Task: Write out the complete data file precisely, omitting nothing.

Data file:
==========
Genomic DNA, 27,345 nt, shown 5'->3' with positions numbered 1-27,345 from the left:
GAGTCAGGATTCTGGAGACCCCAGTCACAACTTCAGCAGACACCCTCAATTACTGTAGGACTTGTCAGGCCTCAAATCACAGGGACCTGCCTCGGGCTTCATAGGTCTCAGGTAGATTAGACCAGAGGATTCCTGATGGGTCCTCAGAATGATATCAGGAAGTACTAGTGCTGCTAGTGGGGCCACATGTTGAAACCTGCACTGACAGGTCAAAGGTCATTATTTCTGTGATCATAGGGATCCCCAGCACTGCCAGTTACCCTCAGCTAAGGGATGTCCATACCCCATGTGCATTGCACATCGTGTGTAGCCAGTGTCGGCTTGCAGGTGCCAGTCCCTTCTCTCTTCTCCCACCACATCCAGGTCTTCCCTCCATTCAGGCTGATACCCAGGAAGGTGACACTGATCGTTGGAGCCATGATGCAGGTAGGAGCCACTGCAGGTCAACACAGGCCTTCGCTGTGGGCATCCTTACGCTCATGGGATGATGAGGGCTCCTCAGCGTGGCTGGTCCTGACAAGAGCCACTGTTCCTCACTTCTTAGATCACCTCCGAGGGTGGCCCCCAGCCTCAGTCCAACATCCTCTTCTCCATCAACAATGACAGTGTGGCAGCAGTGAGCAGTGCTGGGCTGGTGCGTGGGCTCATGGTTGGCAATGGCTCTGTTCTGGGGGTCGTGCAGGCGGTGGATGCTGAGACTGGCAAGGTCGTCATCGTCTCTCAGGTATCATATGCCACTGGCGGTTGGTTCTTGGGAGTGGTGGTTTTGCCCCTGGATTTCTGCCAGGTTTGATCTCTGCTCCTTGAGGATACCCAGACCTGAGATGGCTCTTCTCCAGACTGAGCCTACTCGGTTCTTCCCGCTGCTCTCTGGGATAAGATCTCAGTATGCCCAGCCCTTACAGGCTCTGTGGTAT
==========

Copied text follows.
Genomic DNA, 27,345 nt, shown 5'->3' with positions numbered 1-27,345 from the left:
GAGTCAGGATTCTGGAGACCCCAGTCACAACTTCAGCAGACACCCTCAATTACTGTAGGACTTGTCAGGCCTCAAATCACAGGGACCTGCCTCGGGCTTCATAGGTCTCAGGTAGATTAGACCAGAGGATTCCTGATGGGTCCTCAGAATGATATCAGGAAGTACTAGTGCTGCTAGTGGGGCCACATGTTGAAACCTGCACTGACAGGTCAAAGGTCATTATTTCTGTGATCATAGGGATCCCCAGCACTGCCAGTTACCCTCAGCTAAGGGATGTCCATACCCCATGTGCATTGCACATCGTGTGTAGCCAGTGTCGGCTTGCAGGTGCCAGTCCCTTCTCTCTTCTCCCACCACATCCAGGTCTTCCCTCCATTCAGGCTGATACCCAGGAAGGTGACACTGATCGTTGGAGCCATGATGCAGGTAGGAGCCACTGCAGGTCAACACAGGCCTTCGCTGTGGGCATCCTTACGCTCATGGGATGATGAGGGCTCCTCAGCGTGGCTGGTCCTGACAAGAGCCACTGTTCCTCACTTCTTAGATCACCTCCGAGGGTGGCCCCCAGCCTCAGTCCAACATCCTCTTCTCCATCAACAATGACAGTGTGGCAGCAGTGAGCAGTGCTGGGCTGGTGCGTGGGCTCATGGTTGGCAATGGCTCTGTTCTGGGGGTCGTGCAGGCGGTGGATGCTGAGACTGGCAAGGTCGTCATCGTCTCTCAGGTATCATATGCCACTGGCGGTTGGTTCTTGGGAGTGGTGGTTTTGCCCCTGGATTTCTGCCAGGTTTGATCTCTGCTCCTTGAGGATACCCAGACCTGAGATGGCTCTTCTCCAGACTGAGCCTACTCGGTTCTTCCCGCTGCTCTCTGGGATAAGATCTCAGTATGCCCAGCCCTTACAGGCTCTGTGGTAT